I did have to kind of go back and explore some of where I’d been when I was in Iraq and what I thought, and try to divorce myself from that as much as possible so I could come up with new events and new characters.
Do fobbits often see combat or are they so far removed that they never see the face of war?
Well, I can tell you war is all around you over there. It’s a 360-degree everywhere war. There is no front line, there is no rear line. But you also have to remember that there are different phyla of fobbits: There are those who were like me, who were fobbits because of their job. I just kind of worked myself into a desk job and that’s what I did the entire time that I was over there.
There are those, I’m assuming, who like to be fobbits and really do kind of cower and are afraid to go out beyond the concertina wire, afraid of what will be out there — certain that they’ll find a sniper bullet in their chest the minute they step outside the gates of the FOB.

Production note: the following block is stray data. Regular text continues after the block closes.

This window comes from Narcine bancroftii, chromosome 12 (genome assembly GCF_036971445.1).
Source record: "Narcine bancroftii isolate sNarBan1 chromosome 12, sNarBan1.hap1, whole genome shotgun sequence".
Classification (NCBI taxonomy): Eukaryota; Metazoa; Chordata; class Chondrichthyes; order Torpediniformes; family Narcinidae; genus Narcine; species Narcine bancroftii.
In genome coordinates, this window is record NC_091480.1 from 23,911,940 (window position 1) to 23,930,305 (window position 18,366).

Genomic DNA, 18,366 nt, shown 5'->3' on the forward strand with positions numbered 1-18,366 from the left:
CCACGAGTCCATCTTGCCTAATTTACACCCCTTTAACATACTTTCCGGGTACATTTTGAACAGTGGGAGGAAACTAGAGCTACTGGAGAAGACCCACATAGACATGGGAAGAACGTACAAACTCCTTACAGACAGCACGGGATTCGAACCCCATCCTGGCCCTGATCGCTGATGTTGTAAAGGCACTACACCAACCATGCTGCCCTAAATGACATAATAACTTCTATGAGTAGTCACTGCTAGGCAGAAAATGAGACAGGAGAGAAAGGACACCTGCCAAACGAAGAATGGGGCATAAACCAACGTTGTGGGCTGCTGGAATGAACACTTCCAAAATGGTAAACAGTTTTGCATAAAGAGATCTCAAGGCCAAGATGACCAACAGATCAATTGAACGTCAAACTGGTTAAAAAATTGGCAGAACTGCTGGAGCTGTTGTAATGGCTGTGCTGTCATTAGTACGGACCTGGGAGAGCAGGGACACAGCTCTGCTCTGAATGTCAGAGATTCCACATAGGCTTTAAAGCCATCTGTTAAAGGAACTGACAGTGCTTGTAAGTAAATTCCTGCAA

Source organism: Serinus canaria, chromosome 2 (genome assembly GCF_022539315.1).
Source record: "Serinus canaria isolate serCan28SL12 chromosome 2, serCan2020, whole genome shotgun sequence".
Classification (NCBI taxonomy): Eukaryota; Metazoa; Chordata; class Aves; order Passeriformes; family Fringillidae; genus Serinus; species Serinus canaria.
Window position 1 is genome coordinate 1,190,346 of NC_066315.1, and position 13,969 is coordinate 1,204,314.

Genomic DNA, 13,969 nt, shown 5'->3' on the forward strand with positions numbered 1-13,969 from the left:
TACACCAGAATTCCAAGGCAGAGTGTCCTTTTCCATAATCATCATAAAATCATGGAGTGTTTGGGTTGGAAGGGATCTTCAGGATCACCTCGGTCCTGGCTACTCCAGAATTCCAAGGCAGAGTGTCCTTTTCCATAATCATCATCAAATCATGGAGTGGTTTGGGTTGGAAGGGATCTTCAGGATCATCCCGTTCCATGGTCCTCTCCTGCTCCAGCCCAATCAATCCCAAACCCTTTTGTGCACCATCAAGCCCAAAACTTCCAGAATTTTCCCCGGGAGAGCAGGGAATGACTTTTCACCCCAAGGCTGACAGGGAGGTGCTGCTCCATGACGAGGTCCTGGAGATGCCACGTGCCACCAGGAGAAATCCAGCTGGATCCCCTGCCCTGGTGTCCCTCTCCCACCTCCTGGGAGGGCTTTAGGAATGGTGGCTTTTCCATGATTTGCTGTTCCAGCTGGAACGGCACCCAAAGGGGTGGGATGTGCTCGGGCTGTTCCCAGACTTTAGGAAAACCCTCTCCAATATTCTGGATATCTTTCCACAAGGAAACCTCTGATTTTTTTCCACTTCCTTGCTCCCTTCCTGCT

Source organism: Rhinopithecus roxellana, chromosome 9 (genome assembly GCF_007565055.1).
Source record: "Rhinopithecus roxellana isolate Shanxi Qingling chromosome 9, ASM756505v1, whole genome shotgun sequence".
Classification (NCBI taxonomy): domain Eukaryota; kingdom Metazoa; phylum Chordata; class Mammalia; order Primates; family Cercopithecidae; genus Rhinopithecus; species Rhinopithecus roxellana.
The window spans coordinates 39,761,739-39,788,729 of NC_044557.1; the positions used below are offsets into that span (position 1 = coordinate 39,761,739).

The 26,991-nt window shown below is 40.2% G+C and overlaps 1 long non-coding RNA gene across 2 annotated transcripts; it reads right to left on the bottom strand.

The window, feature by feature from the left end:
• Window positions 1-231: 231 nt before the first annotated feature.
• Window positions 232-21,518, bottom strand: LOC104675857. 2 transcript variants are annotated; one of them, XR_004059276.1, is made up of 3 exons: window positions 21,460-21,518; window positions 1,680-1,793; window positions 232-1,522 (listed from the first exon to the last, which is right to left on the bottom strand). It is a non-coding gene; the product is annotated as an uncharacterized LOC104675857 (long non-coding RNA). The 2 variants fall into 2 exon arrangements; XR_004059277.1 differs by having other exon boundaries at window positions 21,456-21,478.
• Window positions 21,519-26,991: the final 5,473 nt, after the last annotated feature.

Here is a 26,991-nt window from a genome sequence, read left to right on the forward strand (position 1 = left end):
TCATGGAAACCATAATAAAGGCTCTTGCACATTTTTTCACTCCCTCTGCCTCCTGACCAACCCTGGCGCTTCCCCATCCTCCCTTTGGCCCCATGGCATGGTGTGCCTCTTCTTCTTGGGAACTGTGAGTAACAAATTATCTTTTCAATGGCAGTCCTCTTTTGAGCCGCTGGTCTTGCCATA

And then you have your reluctant fobbits, who are usually like staff officers, who are assigned the desk jobs but what they really want to be is [Fobbit character] Colonel Duret out there kicking terrorism’s ass. Yet, there they are, stuck in the desk job, and then they usually try to find ways to get out of their desk duty and go out on ridealongs with other patrols.
But there is a very real danger. When I was over there, we did have several mortars land inside our FOB. I never came close, I wasn’t that close in danger, but there were definitely some soldiers who were killed, like I kind of described — they were sitting there in the courtyard eating their Whoppers, and death-from-the-sky sort of thing, sadly. It can happen anywhere, anytime.
Can you comment on any comparisons to Catch-22 or Slaughterhouse-Five and how those might have, or not, influenced you?